The band that loves to rail against global corporate malfeasance is being criticized at home over allegations of tax dodging.
whose new album, "No Line on the Horizon," is being released Tuesday in
the United States, has lately found itself the focus of protests in
Dublin over global tax avoidance.
The controversy stems from
2006, when the band moved its publishing company to the Netherlands to
avoid a potential multi-million-euro tax bill after the Irish
government capped artists' tax-free earnings at €250,000 ($315,000). By
basing its operations in Amsterdam, U2 is only liable for a nominal
"U2 might publicly support development aid to
Africa, but it is taking advantage of the same tax avoidance schemes
that multinational companies use to deprive developing countries of
important revenue," says Hans Zomer, director of Dóchas, an association
of Irish development organizations. A report by Christian Aid, titled
"Death and Taxes," estimates that developing countries lose $160
billion per year through multinational corporations' shifting of
profits to avoid tax.
Locals might be proud of U2's global reach
– most recently at the "We Are One" concert before President Barack
Obama's inauguration, when lead singer Bono referred to his thrill at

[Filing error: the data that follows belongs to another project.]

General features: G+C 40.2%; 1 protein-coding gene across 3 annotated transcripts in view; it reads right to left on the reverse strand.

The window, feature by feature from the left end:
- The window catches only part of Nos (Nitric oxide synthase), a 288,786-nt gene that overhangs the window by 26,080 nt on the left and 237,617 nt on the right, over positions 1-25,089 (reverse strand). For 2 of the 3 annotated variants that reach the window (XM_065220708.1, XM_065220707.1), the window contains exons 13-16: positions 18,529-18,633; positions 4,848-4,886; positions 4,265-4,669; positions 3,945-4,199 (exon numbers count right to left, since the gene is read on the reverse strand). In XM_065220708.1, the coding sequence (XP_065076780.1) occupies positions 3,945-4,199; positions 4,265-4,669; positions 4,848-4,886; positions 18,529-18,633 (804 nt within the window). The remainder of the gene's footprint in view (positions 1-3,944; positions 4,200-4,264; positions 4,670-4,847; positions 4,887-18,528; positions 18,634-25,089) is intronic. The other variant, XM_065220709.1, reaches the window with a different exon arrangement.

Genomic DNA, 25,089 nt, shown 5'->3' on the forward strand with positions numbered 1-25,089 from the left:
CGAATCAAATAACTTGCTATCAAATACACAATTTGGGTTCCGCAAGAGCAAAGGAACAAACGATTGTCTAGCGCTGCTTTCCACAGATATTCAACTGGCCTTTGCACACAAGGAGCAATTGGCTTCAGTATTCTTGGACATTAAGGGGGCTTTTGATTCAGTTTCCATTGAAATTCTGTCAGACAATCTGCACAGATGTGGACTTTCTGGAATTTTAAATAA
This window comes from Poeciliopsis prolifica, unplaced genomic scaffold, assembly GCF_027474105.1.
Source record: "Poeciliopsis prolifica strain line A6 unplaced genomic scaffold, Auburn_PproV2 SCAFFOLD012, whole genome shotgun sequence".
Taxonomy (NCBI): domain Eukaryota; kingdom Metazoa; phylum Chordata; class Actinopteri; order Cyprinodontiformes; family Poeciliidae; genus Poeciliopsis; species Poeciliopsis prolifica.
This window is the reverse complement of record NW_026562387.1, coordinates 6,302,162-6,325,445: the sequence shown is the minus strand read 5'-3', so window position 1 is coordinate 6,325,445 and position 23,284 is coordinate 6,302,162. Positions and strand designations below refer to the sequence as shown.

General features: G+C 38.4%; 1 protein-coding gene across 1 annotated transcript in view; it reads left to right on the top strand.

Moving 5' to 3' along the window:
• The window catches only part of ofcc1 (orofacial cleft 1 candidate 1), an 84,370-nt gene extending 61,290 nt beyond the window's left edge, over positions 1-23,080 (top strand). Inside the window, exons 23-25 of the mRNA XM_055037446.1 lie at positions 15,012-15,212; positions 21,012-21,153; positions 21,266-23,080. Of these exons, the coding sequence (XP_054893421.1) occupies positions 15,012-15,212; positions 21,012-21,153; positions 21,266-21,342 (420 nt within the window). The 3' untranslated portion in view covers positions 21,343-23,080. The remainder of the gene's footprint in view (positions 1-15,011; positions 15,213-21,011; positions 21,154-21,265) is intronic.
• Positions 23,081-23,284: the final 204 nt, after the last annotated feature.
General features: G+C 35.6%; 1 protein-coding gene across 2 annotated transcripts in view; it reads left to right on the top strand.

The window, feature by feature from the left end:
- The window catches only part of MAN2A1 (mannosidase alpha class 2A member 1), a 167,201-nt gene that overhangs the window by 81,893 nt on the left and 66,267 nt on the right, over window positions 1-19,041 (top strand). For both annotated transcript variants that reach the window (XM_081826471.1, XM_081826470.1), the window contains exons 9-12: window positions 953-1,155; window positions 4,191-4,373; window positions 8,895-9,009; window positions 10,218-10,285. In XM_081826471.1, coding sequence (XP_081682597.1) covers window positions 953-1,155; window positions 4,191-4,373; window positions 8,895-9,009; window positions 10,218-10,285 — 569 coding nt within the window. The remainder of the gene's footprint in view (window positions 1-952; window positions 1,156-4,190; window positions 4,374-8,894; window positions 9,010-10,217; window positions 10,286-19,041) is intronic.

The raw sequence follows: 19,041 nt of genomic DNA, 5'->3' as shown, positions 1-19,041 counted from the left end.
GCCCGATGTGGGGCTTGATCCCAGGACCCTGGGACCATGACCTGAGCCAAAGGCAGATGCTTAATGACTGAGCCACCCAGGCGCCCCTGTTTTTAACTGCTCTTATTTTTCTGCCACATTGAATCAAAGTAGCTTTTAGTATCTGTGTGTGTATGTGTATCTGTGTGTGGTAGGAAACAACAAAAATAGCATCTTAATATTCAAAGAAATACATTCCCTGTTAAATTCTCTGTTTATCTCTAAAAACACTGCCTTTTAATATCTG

"four Irish boys from the north side of Dublin" honoring the US
president-elect. But as the Irish budget deficit increases daily, there
is also resentment – even among its most diehard fans – that the band
is not paying its fair share.
"They are living in Ireland, so
they should pay Irish taxes, especially now that the country needs the
money," says Dave Coughlan, one of hundreds lining up in Dublin's
Grafton Street last Thursday night for the first copies of U2's new
album, which was released Friday.
Bono and fellow band member The
Edge broke their silence on the issue last week in an exclusive
interview in The Irish Times newspaper. They pointed out that the band
pays millions of dollars in taxes worldwide and is fully tax compliant.
thing that stung us was the accusation of hypocrisy for my work as an
activist," Bono said in the interview. He claimed that Ireland's Celtic
Tiger boom was partly fueled by government tax breaks and sweeteners in
the financial services sector.
"What's actually hypocritical is the idea that then you couldn't use a financial services center in Holland," Bono said.
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